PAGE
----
# EIOLCA

An economic input-output life-cycle assessment, or EIO-LCA involves the use of aggregate sector-level data to quantify the amount of environmental impact that can be directly attributed to each sector of the economy and how much each sector purchases from other sectors in producing its output. Combining such data sets can enable accounting for long chains (for example, building an automobile requires energy, but producing energy requires vehicles, and building those vehicles requires energy, etc.), which somewhat alleviates the scoping problem of traditional Life-cycle assessments. EIO-LCA analysis traces out the various economic transactions, resource requirements and environmental emissions (including all the various manufacturing, transportation, mining and related requirements) required for producing a particular product or service.

EIO-LCA relies on sector-level averages that may or may not be representative of the specific subset of the sector relevant to a particular product. To the extent that the good or service of interest is representative of a sector, EIOLCA can provide very fast estimates of full supply chain implications for that good or service.

## Background

Economic input-output analysis was developed by the Nobel Prize-winning economist Wassily Leontief. It quantifies the interrelationships among sectors of an economic system, enabling identification of direct and indirect economic inputs of purchases. This concept was extended by including data about environmental and energy analysis from each sector to account for supply chain environmental implications of economic activity.[1]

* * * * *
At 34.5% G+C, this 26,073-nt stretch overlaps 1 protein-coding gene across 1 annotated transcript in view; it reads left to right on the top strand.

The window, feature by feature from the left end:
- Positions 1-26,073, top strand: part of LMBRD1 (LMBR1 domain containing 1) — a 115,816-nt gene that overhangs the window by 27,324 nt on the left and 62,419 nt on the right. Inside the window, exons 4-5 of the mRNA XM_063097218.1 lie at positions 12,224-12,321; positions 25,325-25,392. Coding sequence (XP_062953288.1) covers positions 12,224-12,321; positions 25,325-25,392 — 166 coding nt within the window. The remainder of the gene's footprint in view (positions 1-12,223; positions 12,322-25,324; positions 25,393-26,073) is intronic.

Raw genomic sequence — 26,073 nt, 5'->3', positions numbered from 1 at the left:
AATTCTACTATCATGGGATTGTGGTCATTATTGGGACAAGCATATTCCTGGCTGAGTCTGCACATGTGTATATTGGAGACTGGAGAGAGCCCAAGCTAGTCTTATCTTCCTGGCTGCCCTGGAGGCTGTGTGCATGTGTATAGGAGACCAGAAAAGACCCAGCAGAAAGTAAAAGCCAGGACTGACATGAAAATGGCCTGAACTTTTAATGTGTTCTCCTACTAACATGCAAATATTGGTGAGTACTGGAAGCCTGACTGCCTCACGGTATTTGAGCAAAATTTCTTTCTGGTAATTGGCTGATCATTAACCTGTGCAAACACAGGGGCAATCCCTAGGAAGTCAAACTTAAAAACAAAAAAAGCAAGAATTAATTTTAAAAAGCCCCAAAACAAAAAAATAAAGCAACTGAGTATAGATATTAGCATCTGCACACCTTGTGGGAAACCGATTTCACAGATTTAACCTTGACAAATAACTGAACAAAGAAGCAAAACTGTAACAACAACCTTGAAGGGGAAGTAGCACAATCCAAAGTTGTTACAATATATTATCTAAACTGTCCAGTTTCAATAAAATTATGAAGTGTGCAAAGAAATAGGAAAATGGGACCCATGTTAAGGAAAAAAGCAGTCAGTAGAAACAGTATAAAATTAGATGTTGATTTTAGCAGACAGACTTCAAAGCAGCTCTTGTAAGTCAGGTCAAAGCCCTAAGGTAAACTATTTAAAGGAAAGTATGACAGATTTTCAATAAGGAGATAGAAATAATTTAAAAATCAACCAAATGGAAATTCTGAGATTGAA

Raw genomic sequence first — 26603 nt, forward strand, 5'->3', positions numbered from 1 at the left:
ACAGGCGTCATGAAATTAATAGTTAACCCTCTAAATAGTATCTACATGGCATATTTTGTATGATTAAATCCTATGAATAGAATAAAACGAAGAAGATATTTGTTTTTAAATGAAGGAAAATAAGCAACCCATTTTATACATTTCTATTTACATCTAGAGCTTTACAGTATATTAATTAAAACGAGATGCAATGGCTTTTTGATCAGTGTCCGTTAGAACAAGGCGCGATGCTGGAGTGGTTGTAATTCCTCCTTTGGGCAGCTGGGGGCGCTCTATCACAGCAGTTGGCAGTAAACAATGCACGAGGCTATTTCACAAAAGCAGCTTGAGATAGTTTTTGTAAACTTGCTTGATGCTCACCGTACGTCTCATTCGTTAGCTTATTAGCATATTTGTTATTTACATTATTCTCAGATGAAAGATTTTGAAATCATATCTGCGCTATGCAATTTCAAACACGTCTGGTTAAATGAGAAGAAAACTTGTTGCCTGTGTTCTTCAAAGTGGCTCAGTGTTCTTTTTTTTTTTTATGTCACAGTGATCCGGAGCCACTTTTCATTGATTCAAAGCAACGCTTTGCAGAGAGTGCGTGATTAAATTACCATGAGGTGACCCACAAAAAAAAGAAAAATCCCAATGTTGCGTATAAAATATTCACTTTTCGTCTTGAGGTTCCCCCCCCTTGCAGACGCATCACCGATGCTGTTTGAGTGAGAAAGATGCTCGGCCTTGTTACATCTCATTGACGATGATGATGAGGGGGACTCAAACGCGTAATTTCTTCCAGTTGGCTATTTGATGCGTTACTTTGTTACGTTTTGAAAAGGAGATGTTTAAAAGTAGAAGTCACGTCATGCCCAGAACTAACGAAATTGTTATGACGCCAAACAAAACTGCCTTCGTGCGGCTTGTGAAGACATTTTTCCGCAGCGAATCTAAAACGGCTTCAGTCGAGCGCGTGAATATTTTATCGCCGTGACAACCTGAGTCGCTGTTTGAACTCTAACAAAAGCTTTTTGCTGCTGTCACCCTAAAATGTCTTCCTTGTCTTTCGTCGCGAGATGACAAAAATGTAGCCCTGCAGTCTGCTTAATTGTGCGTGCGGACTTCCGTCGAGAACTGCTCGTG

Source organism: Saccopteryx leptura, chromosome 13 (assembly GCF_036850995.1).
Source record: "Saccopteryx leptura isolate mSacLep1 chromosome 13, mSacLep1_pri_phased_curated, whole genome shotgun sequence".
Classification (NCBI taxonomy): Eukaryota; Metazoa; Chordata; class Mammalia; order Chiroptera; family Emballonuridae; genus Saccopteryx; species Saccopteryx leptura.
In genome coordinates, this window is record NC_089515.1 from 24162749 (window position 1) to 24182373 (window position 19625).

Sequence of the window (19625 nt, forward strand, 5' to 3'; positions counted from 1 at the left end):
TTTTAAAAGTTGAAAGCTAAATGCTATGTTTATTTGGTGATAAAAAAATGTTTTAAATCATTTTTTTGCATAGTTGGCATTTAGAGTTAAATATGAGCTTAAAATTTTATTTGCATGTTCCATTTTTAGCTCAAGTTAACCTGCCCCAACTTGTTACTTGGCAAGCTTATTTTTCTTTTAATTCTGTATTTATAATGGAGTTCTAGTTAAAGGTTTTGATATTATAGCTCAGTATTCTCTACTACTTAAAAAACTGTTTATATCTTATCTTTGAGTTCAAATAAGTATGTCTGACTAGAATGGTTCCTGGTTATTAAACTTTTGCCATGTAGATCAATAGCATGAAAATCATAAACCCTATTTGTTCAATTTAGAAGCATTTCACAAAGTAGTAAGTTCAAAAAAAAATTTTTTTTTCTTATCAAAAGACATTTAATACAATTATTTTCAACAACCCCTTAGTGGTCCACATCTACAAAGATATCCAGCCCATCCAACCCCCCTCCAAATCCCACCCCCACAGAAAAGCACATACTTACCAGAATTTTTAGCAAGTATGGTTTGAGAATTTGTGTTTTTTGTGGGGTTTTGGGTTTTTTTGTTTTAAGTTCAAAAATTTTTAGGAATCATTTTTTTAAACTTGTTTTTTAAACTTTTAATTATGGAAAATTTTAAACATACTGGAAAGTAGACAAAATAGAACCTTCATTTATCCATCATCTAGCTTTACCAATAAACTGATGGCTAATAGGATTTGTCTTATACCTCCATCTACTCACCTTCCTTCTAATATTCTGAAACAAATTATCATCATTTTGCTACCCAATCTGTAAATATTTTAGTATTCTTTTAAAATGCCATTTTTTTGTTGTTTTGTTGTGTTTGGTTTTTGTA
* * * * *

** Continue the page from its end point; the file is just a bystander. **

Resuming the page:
## Theory

Input-output transactions tables, which track flows of purchases between sectors, are collected by the federal government in the United States. EIO works as follows: If ${\displaystyle X_{ij}}$ represents the amount that sector ${\displaystyle j}$ purchased from sector ${\displaystyle i}$ in a given year and ${\displaystyle y_{i}}$ is the "final demand" for output from sector ${\displaystyle i}$ (i.e., the amount of output purchased for consumption, as opposed to purchased by other businesses as supplies for more production), then the total output ${\displaystyle x_{i}}$ from sector ${\displaystyle i}$ includes output to consumers plus output sold to other sectors:

${\displaystyle x_{i}=y_{i}+\sum _{j}X_{ij}}$

If we define ${\displaystyle A_{ij}}$ as the normalized production for each sector, so that ${\displaystyle A_{ij}=X_{ij}/x_{j}}$, then

${\displaystyle x_{i}=y_{i}+\sum _{j}A_{ij}x_{j}}$

In vector notation

${\displaystyle \mathbf {x} =\mathbf {y} +\mathbf {Ax} }$

${\displaystyle \mathbf {y} =(\mathbf {I-A} )\mathbf {x} }$